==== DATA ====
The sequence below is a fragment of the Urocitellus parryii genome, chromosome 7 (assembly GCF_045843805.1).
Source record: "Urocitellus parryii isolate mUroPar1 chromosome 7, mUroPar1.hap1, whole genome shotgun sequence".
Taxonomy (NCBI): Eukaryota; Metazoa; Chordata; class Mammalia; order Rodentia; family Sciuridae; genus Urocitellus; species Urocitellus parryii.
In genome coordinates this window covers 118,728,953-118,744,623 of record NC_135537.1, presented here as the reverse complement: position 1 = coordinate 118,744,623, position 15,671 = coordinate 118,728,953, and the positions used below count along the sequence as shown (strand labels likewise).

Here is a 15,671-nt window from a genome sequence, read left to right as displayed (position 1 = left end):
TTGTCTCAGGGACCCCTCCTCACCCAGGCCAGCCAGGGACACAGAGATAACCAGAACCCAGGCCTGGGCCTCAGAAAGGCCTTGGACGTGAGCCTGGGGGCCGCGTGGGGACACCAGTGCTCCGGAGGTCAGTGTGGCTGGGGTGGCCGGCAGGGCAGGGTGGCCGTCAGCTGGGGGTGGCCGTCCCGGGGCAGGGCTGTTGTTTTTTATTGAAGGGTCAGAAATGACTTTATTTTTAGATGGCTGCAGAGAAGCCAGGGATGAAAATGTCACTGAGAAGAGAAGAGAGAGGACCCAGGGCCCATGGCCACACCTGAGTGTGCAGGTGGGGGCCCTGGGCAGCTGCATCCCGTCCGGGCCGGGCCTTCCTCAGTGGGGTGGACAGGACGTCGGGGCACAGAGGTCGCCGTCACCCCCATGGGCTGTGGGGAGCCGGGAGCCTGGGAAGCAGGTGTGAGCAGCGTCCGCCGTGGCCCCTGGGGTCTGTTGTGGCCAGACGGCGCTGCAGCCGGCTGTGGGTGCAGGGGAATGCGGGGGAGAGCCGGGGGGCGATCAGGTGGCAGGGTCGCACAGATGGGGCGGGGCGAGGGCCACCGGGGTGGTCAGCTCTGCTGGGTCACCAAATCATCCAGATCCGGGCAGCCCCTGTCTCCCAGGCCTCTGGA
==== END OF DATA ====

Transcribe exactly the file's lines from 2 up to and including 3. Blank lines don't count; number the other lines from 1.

Source record: "Urocitellus parryii isolate mUroPar1 chromosome 7, mUroPar1.hap1, whole genome shotgun sequence".
Taxonomy (NCBI): Eukaryota; Metazoa; Chordata; class Mammalia; order Rodentia; family Sciuridae; genus Urocitellus; species Urocitellus parryii.